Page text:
Psoriatic lesions are red, inflamed, silvery-white scaly, and circumscribed papules and plaques; often affecting elbows, knees, extensor limbs, and scalp, and, less commonly, nails, ear, and umbilical region.
Psoriasis is a multifactorial disease with a genetic basis. Exacerbations of disease may be related to infection, alcohol, medications, stress, and intercurrent illness.
Diagnosis is usually clinical.
Mild or limited psoriasis is treated with topical corticosteroids and/or vitamin D analogs.
Moderate to severe and/or extensive psoriasis may require phototherapy, and systemic agents such as methotrexate, cyclosporine, acitretin, or biologic agents.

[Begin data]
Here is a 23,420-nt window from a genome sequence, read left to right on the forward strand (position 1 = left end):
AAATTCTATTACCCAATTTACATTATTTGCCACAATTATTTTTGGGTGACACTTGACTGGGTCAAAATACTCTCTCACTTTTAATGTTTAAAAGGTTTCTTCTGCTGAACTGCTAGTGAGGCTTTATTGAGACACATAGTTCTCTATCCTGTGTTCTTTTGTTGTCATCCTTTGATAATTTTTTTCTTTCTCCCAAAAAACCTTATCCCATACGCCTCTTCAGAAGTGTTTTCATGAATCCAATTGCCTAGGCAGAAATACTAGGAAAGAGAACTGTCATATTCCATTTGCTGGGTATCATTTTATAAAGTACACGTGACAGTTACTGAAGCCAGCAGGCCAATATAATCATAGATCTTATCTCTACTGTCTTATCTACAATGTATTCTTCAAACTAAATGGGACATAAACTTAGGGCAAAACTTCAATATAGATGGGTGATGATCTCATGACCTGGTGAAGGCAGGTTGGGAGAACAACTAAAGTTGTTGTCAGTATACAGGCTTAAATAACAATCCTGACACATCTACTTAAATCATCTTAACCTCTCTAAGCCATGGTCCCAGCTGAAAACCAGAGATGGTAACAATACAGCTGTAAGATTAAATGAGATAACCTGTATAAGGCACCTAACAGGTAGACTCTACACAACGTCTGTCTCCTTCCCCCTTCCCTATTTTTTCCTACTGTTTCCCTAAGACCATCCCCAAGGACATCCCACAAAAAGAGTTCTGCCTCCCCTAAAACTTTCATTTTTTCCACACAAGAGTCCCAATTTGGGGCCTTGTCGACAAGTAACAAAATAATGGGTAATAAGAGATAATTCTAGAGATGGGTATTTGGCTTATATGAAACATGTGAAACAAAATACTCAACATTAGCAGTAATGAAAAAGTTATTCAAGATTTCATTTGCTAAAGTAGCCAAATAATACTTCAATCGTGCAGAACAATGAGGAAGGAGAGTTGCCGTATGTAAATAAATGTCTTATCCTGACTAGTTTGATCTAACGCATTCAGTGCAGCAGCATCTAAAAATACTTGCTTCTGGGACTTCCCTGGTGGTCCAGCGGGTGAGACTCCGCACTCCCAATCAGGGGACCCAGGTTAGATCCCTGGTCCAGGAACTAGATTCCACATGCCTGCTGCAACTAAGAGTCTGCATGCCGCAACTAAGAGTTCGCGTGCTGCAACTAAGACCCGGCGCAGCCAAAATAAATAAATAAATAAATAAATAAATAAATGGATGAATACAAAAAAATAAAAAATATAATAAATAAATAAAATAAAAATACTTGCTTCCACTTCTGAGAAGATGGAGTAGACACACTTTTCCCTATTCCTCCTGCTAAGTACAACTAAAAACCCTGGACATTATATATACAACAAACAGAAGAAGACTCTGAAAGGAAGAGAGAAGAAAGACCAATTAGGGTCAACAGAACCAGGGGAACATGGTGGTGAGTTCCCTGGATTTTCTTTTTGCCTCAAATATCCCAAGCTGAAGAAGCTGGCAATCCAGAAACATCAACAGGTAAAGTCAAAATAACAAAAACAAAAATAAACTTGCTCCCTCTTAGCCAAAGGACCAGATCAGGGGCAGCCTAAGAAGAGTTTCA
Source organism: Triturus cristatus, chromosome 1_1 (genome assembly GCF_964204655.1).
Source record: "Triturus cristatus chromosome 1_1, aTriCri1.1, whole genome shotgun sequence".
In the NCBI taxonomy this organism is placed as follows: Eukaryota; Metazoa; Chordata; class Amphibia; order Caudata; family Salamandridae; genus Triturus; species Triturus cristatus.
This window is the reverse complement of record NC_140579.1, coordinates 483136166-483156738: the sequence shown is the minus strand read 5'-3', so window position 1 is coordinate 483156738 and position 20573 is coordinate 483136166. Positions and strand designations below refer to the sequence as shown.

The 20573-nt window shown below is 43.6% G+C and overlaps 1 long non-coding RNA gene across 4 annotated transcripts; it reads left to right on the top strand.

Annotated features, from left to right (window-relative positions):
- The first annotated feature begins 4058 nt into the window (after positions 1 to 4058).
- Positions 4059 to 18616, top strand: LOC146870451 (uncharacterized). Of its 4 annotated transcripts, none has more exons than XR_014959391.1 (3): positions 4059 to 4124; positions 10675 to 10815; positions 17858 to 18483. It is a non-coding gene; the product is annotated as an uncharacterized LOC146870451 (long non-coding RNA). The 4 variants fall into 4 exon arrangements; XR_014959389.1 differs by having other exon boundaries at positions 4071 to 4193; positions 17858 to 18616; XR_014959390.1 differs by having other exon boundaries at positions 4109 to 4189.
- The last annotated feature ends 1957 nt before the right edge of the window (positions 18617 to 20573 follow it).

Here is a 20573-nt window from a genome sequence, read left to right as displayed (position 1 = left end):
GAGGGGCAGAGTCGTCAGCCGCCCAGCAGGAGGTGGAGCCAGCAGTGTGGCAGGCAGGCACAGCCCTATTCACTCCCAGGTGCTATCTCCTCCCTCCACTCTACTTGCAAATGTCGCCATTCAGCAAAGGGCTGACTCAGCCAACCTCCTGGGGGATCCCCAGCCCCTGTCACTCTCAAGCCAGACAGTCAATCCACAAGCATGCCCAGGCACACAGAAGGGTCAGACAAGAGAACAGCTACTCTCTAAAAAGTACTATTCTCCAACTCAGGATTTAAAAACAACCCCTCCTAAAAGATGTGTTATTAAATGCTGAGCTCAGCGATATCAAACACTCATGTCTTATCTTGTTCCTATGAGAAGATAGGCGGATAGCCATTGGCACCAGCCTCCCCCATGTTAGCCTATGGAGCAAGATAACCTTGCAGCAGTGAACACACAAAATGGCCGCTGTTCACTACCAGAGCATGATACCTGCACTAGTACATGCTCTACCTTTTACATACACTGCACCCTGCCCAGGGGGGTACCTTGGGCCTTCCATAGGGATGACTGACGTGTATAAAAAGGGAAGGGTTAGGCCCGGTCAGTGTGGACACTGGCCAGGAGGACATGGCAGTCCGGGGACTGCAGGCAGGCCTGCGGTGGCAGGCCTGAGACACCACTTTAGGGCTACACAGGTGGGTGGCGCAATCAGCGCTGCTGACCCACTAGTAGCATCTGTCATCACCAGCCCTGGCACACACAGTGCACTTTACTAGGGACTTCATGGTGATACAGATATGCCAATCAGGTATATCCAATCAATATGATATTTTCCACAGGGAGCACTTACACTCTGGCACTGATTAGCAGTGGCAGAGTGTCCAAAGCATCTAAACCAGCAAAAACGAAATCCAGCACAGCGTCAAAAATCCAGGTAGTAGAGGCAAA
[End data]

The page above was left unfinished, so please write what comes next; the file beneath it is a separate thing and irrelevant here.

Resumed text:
Psoriasis is a chronic inflammatory skin disease characterized by erythematous, circumscribed scaly papules and plaques. It can cause itching, irritation, burning, and stinging. Although approximately 30% of people with cutaneous psoriasis also have psoriatic arthritis, this topic only discusses cutaneous psoriasis.
History and exam
Key diagnostic factors
- skin lesions
Other diagnostic factors
- family history
- joint swelling or pain
- local trauma
- greater body mass index (BMI)
1st investigations to order
- clinical diagnosis
Investigations to consider
- skin biopsy
- Pityriasis rosea
- Seborrheic dermatitis
- Joint AAD-NPF guidelines of care for the management and treatment of psoriasis with topical therapy and alternative medicine modalities for psoriasis severity measures
- EuroGuiDerm guideline on the systemic treatment of psoriasis vulgaris – part 2: specific clinical and comorbid situations
Psoriasis: what is it?
Psoriasis: what treatments workMore Patient leaflets
- Log in or subscribe to access all of BMJ Best Practice
Use of this content is subject to our disclaimer